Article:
Regiments of the Zulu Army.
The Mbonambi Ibutho.
This is my first completed regiment of Warlord Games Un-Married Zulu warriors for sale. The unit consists of 24 figures in total, including a slightly modified command figure, which has been given a British rifle to hold aloft to encourage his brave young warriors into the fray. All the warriors are individually based on Games Workshop circular bases and have a mixture of deadly weaponry, including rifles, knobkerries and short stabbing spears. This regiment will shortly appear for auction on e-bay and doesn’t include the movement trays shown in some of the photos.
Click on any of the photos to get a bigger and better view!
My first completed Zulu regiment is my interpretation of the Mbonambi Ibutho, in 1879, an un-married regiment, originally formed in the time of Shaka, but reformed by King Mpande sometime around 1863 from youths born around 1842. In his Osprey publication, ‘The Zulu War’, Angus McBride shows a warrior of the Mbonambi wearing the headring (isicoco), denoting a man of married status, but I have depicted all my regiment without the headring. The shields are of a regiment of relatively junior status, being mostly black with a scattering of white blotches.At Isandlwana, the Mbonambi formed part of the left horn, where they faced a withering fire from Durnford’s Sikali horsemen shooting from the cover of a dried up river bed (donga).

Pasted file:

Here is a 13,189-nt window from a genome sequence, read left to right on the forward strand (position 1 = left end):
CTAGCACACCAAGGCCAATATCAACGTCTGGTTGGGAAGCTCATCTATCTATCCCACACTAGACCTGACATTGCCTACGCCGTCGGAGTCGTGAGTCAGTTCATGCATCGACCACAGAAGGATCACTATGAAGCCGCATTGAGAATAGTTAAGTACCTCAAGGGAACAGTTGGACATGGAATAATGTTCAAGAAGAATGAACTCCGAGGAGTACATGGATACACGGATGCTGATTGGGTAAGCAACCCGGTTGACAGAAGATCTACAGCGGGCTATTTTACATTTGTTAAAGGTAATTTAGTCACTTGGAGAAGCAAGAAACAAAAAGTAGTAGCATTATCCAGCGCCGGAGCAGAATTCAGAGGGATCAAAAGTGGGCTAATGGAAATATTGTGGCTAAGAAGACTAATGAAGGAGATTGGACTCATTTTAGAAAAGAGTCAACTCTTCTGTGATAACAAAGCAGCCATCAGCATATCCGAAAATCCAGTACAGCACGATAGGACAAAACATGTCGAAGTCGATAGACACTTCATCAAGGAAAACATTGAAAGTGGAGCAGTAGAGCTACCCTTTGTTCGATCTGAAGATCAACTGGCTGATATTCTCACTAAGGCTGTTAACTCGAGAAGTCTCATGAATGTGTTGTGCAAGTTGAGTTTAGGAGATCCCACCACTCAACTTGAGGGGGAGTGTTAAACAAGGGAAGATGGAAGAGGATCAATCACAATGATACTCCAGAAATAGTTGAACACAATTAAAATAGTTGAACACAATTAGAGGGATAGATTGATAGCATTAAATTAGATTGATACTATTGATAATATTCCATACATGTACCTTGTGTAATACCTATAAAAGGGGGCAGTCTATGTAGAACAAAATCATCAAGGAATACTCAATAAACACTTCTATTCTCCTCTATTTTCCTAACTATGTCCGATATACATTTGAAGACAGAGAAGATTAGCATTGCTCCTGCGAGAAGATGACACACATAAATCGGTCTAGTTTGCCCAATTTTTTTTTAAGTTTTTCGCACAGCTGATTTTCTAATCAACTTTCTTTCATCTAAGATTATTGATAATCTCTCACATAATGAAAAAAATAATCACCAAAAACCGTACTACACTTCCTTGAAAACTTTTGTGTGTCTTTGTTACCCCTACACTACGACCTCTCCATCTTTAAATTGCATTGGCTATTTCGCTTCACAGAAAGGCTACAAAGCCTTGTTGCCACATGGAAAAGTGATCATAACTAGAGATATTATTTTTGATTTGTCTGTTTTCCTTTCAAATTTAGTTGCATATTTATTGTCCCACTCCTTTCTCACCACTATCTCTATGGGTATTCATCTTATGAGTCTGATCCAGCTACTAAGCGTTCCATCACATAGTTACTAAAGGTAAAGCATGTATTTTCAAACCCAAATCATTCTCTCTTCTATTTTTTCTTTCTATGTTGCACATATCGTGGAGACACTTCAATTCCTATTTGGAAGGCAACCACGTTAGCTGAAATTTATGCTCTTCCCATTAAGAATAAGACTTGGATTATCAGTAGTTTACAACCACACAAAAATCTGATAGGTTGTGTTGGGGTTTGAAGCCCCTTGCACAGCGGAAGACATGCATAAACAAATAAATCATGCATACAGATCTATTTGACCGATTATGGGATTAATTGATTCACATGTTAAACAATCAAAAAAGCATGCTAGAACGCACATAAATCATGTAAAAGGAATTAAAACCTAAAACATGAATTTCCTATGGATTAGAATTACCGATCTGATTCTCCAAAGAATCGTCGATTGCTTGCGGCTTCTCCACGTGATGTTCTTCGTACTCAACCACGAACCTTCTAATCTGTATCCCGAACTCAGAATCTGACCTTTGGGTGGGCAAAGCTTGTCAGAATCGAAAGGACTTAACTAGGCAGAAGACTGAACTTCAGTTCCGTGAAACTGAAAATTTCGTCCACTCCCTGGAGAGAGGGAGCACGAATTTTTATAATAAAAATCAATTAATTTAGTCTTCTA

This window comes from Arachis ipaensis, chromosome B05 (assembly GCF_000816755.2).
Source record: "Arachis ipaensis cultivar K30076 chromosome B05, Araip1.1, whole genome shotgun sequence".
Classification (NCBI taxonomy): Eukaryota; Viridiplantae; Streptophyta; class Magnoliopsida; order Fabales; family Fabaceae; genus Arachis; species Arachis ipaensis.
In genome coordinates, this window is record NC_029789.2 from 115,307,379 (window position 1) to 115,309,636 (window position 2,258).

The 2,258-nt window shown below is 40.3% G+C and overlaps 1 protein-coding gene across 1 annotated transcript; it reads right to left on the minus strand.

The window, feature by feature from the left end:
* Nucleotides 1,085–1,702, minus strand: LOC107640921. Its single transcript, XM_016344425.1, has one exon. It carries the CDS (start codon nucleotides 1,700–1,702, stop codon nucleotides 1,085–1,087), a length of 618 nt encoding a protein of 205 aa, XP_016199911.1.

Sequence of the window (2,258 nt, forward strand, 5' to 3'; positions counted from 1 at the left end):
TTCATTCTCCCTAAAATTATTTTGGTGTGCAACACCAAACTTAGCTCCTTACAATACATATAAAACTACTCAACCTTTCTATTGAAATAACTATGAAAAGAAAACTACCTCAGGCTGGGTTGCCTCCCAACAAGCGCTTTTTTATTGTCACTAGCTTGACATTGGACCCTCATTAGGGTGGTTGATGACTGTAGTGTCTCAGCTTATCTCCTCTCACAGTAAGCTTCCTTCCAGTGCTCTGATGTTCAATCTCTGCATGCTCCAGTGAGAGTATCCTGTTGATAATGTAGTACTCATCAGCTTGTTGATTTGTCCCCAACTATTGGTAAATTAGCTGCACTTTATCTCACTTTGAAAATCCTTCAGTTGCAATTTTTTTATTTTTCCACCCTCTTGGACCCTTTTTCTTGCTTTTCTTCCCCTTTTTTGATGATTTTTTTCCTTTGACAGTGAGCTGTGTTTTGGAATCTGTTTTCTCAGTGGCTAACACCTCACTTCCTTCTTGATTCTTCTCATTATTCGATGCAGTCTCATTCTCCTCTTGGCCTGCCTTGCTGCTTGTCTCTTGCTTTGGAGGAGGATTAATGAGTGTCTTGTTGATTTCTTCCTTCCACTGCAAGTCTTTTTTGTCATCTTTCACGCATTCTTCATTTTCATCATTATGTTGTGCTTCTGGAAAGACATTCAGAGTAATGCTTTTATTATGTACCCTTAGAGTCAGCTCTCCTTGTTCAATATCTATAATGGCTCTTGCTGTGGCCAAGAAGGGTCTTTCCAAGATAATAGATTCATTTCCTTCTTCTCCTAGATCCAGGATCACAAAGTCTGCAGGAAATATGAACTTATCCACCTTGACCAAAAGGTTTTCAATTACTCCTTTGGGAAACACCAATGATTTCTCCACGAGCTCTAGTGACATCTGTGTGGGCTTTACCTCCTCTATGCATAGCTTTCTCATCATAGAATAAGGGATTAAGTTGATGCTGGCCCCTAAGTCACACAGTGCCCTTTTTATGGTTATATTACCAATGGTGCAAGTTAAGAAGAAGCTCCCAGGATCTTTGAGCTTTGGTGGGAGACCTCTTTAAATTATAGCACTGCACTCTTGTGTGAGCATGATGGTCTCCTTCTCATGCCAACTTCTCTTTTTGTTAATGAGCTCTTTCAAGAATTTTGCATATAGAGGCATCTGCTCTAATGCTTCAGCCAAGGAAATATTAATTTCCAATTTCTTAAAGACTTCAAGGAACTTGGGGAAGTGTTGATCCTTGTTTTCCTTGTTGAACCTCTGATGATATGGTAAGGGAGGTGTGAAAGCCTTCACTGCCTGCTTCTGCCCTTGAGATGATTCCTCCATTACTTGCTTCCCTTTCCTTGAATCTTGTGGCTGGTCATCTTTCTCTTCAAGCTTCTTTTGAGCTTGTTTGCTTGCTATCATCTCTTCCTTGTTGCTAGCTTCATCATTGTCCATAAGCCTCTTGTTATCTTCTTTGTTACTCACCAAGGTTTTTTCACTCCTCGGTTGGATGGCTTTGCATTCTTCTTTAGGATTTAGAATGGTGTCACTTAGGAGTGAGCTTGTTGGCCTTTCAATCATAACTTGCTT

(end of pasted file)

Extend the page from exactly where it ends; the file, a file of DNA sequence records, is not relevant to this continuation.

When the Sikali ran out of ammunition, the Mbonambi rose and pursued Durnford into the British tent lines. In ‘The Anatomy of the Zulu Army’, Ian Knight suggests that part of the Mbonambi’s head dress may have been granted as a distinction for being the first of the Zulu Impi to breach the British line.
The Mbonambi also fought at the Battle of Kambula, where, this time, they formed part of the right horn with the uNokhenke and the umCijo. The Mbonambi attacked up hill against the main British defensive laager, manned by the 90th Infantry Regiment, and were driven back, suffering severe casualties. In spite of having taken part in two major battles, the Mbonambi were in action again at Gingindlovo, where Somopo hoped to stop Chelmsford and his relief force heading towards the beleaguered Colonel Pearson at Eshowe.